What Is Internet Control Message Protocol (ICMP) & How Does It Work?

Internet Control Message Protocol (ICMP) is a third layer (network layer) protocol in the OSI seven-layer model. The protocol diagnoses network connectivity or data transmission issues between devices. It helps by sending, receiving, and processing ICMP messages to report connectivity issues to the source network device.

Hence, the primary purpose of the ICMP protocol is to report errors at the network layer. However, malicious actors can manipulate its functionality to launch attacks like Distributed Denial of Service (DDoS) and Ping of Death attacks. Here, you’ll learn about the ICMP protocol, its use case, and the parameters that are important to understand ICMP messages.


How Does ICMP Work?

Routers use ICMP protocol to perform network management and issues diagnosis. It generates and sends error messages to the sender device when the network disables the delivery of packets to the destination device. These error messages include time exceeded, parameter problem, destination unreachable, network congestion, etc.

For instance, when a sender sends data from one device to the destination device in the form of an IP datagram, it travels through multiple routers or intermediary devices. On occasion, there can be an error in forwarding that IPV4 datagram. Hence, ICMP messages are divided into two broad categories: error messages, and query messages.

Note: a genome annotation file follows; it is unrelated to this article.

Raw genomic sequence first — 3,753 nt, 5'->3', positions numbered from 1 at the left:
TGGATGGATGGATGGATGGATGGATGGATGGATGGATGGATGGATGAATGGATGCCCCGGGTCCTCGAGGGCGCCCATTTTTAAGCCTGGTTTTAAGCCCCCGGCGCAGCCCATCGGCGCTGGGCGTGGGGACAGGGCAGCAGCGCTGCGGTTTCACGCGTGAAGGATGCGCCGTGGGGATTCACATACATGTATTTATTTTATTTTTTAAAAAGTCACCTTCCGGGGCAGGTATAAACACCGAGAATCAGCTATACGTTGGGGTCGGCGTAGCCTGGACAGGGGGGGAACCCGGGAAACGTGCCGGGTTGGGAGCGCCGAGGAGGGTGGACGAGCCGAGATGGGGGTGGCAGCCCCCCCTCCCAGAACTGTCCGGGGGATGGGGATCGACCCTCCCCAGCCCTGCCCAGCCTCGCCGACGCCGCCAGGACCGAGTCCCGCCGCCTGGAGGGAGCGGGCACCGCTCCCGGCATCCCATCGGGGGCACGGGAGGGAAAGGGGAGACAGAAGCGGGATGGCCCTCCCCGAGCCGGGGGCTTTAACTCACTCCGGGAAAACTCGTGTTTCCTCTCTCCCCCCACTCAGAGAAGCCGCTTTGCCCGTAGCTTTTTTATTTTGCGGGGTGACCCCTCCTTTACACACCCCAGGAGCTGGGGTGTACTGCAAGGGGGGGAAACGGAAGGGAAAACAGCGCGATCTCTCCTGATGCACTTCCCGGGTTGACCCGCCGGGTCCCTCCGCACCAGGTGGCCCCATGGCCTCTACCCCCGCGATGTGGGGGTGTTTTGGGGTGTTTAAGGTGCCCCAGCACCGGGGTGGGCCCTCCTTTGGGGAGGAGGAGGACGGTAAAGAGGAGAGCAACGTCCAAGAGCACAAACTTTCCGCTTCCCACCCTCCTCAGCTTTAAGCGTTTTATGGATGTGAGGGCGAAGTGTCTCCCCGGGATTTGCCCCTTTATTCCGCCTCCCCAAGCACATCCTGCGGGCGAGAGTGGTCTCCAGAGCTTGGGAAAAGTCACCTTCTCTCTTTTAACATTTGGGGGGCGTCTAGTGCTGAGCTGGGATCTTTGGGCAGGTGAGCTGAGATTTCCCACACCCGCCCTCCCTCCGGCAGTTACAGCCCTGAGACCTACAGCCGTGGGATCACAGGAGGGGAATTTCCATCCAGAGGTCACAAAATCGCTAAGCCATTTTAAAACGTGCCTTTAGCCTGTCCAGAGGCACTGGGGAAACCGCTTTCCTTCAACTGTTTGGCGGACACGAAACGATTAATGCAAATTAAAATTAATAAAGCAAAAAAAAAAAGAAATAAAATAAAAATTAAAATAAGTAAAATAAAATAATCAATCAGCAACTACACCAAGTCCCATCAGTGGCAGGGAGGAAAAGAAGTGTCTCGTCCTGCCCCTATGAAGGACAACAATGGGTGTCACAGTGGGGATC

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Error-Reporting Messages

These are the messages that the router or intermediary host may face in datagram processing:

  1. Time Exceeded: The ICMP packet has a time-to-live parameter that when it reaches 0, the router or host discards the datagram and sends a time exceeded error message. The message is also sent when the destination does not receive all data fragments.
  2. Destination Unreachable: The connection initiating device receives an unreachable destination error message when the router or intermediary host fails to deliver it. Consequently, the devices discard the datagram.
  3. Source Quench: When the devices fail to deliver the datagram due to network congestion, they send an ICMP “source quench message” to the message sender. The error reporting message adds flow control in the network layer by informing the source device about congestion in the path and slowing down the data sending process.
  4. Redirection: A router in a non-optimal path redirects the packet to a router with an optimal path between the source and destination. As such, it updates the source about the change in its route.